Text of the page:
Hepatitis C virus (HCV / HCV) in dialysis fluids: concentration and molecular detection by real - time PCR
Infection of hepatitis C virus HCV - (HCV) is highly prevalent in patients with chronic renal failure attending dialysis units, and is a common cause of hepatitis in patients undergoing hemodialysis (HD). The prevalence of HCV infection in patients undergoing chronic hemodialysis are found in some studies to be 27.9%, when the same area the prevalence of HCV in blood donors is 0.8%.
When we investigated the prevalence of HCV antibodies, it is variable being high in some cases (5-54%).
It is therefore considered that there is an increased risk in these patients suffering from HCV infection. This increase has been linked to the possible dissemination hospital (nosocomial) virus and found related to blood transfusions and duration of hemodialysis (HD). In this regard it has been evaluated if the virus could pass the dialysate even at the low concentration. The risk of HCV infection appears to be lower in patients treated with continuous ambulatory peritoneal dialysis (CAPD: Continuous Ambulatory Peritoneal Dialysis). However, there are publications demonstrating that HCV may be present in the liquid effluent of CAPD, even when patients undergoing CAPD are very low viral load.
The results of HCV RNA finding peritoneal dialysis are contradictory. There are contradictory findings when the presence of HCV RNA (HCV RNA) in serum of patients and dialysis fluids is investigated. For example, there results published in 1994 (C. Candy, et al Evidence against transmission of hepatitis C virus through hemodialysis and peritoneal fluid ultrafiltrate Nephron, 1994, 66:.. 470-473), which as the title of the article considered unlikely. In this study, taking all patients HCV RNA and HCV antibodies, always negative results for the presence of HCV RNA in the ultrafiltrate hemodialysis. The lack of finding in this study may be motivated by the methodology for detecting the presence of HCV RNA, as it applied a methodology equal to that used for determining serum, not citing using any concentration procedure.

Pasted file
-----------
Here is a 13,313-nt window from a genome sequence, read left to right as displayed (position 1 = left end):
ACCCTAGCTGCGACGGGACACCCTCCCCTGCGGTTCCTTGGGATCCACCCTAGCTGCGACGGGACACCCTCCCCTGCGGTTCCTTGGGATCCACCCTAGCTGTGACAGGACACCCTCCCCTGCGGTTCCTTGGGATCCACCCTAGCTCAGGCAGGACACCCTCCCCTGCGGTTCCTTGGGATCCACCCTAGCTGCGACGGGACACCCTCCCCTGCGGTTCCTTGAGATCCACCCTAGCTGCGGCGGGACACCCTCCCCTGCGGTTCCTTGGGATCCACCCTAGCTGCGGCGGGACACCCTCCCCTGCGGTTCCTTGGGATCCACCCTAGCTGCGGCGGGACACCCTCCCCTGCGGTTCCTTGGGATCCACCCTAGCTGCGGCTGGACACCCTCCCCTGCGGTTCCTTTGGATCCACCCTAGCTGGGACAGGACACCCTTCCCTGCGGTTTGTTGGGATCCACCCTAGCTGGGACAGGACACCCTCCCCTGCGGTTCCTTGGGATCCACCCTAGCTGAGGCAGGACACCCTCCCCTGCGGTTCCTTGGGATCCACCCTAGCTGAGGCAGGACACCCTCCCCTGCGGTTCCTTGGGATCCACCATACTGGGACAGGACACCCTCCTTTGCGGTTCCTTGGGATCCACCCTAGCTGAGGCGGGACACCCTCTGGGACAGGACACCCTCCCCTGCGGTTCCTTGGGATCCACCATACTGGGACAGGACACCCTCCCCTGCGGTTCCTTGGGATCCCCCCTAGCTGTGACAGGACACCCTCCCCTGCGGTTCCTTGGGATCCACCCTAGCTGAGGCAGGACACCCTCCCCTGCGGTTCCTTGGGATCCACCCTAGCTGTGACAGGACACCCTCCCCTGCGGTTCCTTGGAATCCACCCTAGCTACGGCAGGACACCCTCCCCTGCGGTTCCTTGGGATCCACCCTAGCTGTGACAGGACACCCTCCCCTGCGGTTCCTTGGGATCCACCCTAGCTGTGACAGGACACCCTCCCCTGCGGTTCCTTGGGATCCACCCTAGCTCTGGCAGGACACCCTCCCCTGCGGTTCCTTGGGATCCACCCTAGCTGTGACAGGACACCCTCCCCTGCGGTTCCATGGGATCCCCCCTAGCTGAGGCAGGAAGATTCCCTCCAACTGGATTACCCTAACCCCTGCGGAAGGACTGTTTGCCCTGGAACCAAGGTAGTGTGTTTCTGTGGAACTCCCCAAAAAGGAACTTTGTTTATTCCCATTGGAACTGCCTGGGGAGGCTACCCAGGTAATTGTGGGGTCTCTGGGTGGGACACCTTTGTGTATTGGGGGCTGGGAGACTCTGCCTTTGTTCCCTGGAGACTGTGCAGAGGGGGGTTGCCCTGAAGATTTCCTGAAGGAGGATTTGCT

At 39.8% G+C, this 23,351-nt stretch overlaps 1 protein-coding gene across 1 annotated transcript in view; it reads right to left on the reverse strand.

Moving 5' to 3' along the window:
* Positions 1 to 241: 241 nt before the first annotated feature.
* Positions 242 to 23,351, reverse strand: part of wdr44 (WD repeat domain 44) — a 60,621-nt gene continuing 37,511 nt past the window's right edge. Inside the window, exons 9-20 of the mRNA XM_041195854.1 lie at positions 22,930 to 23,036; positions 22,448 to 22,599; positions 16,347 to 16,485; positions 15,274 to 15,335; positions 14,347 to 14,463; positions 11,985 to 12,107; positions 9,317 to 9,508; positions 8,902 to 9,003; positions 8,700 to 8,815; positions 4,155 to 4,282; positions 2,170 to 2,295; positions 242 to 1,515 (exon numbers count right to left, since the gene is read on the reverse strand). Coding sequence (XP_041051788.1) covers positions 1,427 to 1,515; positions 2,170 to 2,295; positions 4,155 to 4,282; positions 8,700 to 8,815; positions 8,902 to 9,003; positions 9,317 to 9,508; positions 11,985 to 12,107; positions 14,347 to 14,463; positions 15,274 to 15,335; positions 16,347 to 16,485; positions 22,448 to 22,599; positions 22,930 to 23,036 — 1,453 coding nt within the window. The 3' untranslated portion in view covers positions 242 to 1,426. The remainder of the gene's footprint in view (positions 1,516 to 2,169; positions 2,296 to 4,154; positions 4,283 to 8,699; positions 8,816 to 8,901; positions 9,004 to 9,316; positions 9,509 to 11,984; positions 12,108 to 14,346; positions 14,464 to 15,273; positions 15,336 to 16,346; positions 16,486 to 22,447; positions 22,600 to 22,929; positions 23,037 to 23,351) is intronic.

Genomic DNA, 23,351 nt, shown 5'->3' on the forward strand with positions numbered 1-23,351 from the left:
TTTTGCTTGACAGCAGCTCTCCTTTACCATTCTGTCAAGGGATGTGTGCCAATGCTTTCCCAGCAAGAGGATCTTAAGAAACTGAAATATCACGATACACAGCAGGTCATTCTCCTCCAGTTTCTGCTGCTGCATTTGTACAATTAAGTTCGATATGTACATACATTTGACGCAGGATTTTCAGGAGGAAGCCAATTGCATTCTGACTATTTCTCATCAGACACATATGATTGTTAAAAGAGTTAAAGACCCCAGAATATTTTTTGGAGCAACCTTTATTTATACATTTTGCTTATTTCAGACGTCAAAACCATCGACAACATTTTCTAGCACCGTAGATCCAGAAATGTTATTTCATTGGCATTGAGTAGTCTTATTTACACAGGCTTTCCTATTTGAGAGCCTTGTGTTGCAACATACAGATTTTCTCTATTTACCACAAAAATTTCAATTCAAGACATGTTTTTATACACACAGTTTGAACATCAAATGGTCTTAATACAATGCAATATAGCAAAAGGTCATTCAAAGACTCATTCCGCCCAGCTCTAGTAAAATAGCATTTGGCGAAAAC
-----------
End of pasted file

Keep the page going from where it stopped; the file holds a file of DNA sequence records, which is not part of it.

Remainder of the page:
Some studies have shown that in some patients infecting genotype is the same as then located in the dialysate, which shows that the hepatitis C virus can pass through dialysis membranes.
The contradictory findings between the results published by other authors, we believe that they are related to the type of methodology used. First some publications do not indicate that the sample dialysate has undergone any concentrations, while others indicate that it has proceeded to 100 times the liquid concentrate. Moreover, not all molecular diagnostic methods for HCV are the same, some authors using a commercial method based on a conventional RT-PCR, while other methods used in real time PCR.
Tests in IVAMI:
Concentration of the dialysate and molecular detection by real - time PCR.
Dialysate: 50 mL.
Preservation and shipment of sample:
Refrigerated (preferred) for less than 2 days.
Frozen: over 2 days.
Cost of the test: